Pottery traditions are passed through families and each of New Mexico’s now 19 Pueblos has a unique style.
Beyond pottery, Indigenous artists from New Mexico produce Zuni fetishes, Navajo weavings and baskets in addition to paintings, drawings, sculpture, photography – you name it.
Jewelry is one of the most popular and well recognized styles of artwork from New Mexico. I’ve detailed Native American jewelry in a separate post.
IN PERSON: The Indian Pueblo Cultural Center in Albuquerque offers a fantastic introduction to New Mexico’s pueblos and their culture, artwork and people. Authentic Indigenous artwork can be bought there as well. The on-site Indian Pueblo Kitchen serves Indigenous cuisine.
Institute of American Indian Arts
Well into the 20th century, Native American art continued being produced in traditional ways. Collectors wanted “traditional” material and instructors tied their students to traditional methods.
In 1962, the Institute of American Indian Art in Santa Fe opened, dramatically breaking from the traditional, launching a thrilling era of contemporary Native American art which continues to this day. IAIA was founded “to empower creativity and leadership in Native Arts and cultures through higher education” and become “the premier educational institution for Native arts and cultures.”
Check and check.
A staggering number of the most influential artists in Native American and American art history from New Mexico and beyond either taught or took classes at IAIA.
Fritz Scholder, Charles Loloma and Allan Hauser, arguable the most influential and respected Native American painter, jeweler and sculptor to this day were among the first instructors at the school. Their students, a who’s who of first generation “contemporary” Native American art – of course, all art is contemporary when it’s made by definition, but these artists were the first to work in a dramatically non-traditional style. Earl Biss, T.C. Cannon, Kevin Red Star, Dan Namingha, Linda Lomahaftewa, Doug Hyde.
The list of prominent artists from New Mexico restricted only to those who attended or taught at IAIA would be over 100 long itself. Tony and Elizabeth Abeyta. Diego Romero. Cara Romero. Roxanne Swentzell. Giants. Will Wilson. Anita Fields. Jody Naranjo. Marie Watt. Kathleen Wall. Rose B. Simpson. Canupa Hanska Luger.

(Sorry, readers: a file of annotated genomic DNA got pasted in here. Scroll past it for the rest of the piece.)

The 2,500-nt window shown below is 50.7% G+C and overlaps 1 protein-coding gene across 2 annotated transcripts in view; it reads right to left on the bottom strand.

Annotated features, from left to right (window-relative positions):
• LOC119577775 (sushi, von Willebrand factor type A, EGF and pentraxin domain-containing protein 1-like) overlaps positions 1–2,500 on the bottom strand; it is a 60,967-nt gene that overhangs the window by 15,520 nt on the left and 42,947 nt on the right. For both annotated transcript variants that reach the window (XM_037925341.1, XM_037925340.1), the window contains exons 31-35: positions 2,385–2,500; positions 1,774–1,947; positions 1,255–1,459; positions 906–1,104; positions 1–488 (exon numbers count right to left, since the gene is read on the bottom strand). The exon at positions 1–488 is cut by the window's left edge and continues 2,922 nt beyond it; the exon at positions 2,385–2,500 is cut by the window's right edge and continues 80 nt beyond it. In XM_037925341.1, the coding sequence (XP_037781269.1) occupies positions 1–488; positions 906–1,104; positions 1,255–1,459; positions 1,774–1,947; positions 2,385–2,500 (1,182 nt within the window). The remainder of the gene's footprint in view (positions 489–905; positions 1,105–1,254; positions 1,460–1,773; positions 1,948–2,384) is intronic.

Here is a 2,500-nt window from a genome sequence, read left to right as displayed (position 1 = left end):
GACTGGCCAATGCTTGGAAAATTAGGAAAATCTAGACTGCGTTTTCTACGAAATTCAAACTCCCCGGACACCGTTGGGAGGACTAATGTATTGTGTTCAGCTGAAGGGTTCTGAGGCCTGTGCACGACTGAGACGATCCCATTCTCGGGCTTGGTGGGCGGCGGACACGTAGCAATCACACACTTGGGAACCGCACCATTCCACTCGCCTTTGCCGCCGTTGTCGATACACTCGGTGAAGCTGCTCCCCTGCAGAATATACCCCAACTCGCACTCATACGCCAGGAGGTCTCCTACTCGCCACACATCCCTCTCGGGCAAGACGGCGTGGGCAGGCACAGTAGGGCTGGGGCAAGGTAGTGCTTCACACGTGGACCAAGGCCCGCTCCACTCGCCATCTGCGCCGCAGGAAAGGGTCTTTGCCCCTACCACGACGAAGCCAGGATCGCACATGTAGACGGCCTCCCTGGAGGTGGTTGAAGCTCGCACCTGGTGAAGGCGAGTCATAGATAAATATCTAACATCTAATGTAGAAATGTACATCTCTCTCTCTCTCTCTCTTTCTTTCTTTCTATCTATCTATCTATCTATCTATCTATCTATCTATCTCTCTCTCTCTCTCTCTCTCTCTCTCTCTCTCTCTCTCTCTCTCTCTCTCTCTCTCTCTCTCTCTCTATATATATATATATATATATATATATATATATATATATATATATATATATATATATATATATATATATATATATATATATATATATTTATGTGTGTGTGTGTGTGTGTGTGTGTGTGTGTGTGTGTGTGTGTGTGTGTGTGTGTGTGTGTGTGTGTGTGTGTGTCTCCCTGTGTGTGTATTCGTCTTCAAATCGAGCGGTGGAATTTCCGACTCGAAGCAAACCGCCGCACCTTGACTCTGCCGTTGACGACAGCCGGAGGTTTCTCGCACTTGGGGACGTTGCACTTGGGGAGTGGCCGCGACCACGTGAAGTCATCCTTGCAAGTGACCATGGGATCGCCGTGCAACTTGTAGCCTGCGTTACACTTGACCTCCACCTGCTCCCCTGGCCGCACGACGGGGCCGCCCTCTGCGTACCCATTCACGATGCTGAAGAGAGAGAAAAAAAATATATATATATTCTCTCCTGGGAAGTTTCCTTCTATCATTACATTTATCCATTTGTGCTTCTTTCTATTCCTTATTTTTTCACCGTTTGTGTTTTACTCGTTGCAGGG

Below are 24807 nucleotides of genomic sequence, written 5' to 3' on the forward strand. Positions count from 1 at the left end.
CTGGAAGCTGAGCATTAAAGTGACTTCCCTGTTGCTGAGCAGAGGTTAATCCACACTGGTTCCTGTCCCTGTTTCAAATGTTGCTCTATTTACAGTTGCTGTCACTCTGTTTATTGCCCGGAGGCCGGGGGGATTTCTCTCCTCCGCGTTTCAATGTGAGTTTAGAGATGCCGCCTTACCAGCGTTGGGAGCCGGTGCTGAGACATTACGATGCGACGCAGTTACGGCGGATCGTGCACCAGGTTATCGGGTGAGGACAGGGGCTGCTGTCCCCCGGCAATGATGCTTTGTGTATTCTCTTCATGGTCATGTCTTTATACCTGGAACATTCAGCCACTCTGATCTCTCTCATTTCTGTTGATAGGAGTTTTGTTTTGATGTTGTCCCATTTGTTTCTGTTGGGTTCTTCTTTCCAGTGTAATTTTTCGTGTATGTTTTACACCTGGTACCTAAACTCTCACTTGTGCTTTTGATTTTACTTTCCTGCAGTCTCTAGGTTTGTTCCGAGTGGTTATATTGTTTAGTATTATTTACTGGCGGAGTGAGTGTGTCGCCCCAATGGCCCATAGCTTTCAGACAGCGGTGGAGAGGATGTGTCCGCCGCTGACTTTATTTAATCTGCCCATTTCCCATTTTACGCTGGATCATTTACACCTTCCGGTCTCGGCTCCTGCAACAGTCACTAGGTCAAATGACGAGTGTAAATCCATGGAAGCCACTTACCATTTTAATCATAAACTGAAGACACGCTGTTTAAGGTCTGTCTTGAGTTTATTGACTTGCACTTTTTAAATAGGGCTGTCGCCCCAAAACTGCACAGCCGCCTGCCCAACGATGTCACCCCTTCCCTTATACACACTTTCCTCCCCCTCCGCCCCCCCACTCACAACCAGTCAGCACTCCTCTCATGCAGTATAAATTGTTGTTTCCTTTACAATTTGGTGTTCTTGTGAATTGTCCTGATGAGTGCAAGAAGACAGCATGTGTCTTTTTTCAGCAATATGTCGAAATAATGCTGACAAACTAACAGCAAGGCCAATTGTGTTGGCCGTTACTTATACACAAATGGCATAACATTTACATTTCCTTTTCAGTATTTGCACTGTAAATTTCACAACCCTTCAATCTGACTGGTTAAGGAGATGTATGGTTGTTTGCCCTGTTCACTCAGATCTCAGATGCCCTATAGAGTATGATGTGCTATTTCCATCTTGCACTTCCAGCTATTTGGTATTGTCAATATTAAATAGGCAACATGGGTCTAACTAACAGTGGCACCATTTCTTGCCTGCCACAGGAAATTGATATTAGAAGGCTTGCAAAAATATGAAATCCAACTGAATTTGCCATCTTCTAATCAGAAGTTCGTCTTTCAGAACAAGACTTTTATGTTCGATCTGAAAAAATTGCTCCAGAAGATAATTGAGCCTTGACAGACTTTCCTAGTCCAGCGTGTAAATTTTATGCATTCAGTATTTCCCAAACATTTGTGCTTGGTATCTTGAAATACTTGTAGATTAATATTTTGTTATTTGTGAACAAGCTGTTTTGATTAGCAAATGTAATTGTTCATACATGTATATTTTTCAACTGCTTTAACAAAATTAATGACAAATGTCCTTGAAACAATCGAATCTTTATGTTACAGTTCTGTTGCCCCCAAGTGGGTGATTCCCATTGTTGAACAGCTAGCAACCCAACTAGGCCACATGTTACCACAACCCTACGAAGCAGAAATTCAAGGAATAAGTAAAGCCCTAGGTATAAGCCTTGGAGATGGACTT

That list continues to the present with recent graduates like Del Curfman.
Some of these artists are born and raised in New Mexico, some live in New Mexico after graduation, others simply pass through, but all of them contribute to New Mexico and New Mexico has contributed to all of them.
IN PERSON: The IAIA Museum of Contemporary Native Arts exhibits the work of IAIA students and faculty as well other Native American artists.
Dorothy Dunn’s Studio School
Spend any time among the visual arts in New Mexico and you’re likely to hear the name Dorothy Dunn. In 1932, Dunn, a white woman and artist, began teaching art at the Santa Fe Indian School.
What would come to be known as the “Studio Style,” or more derisively the “Bambi School” for the common motif of doe eyed deer prominently featured in her student’s work, dictated “flat,” two dimensional, colorful, narrative paintings of traditionally Native subject matter – ceremonies, mythology, animals – employing watercolors. Once you recognize the look of a Dunn Studio style painting, you’ll be able to instantly recognize it anywhere.
The downside of Dunn’s instruction was how it hamstrung her student’s creativity, pigeonholing all of them into one specific style. While she advocated for the creativity of her Native students, she only advocated for it in very limited, restrictive terms.
The great Chiricahua Apache sculptor Allan Houser, one of Dunn’s students, was particularly critical of her narrow instruction.
Dunn only taught for a handful of years, but her studio school was an important step on the way toward IAIA and contemporary Native American art. Narciso Abeyta, Harrison Begay, Pablita Velarde and Pop Chalee were among her students who would go on to successful careers as artists.
IN PERSON: Most guest rooms at Santa Fe’s magnificent La Fonda Hotel feature Dorothy Dunn studio style artworks inside.
Taos Society of Artists
Non-indigenous artists have been drawn to New Mexico for its extraordinary light – similar to how artists across Europe have been attracted to the French Riviera. The favorable climate, contrasting mountain and desert landscapes, solitude and attraction to Indigenous cultures all lead countless artists from “back east” to visit New Mexico. Some stayed only a few days. Others never left. The migration continues.
Joseph Henry Sharp first visited Taos, N.M. in 1893. Ernest Blumenschein and Bert Phillips followed five years later. All were captivated by what they saw. The land. The people. The light. The air.
“In just a few weeks I had found more material and inspiration for creative work than I could use in a lifetime,” Phillips wrote.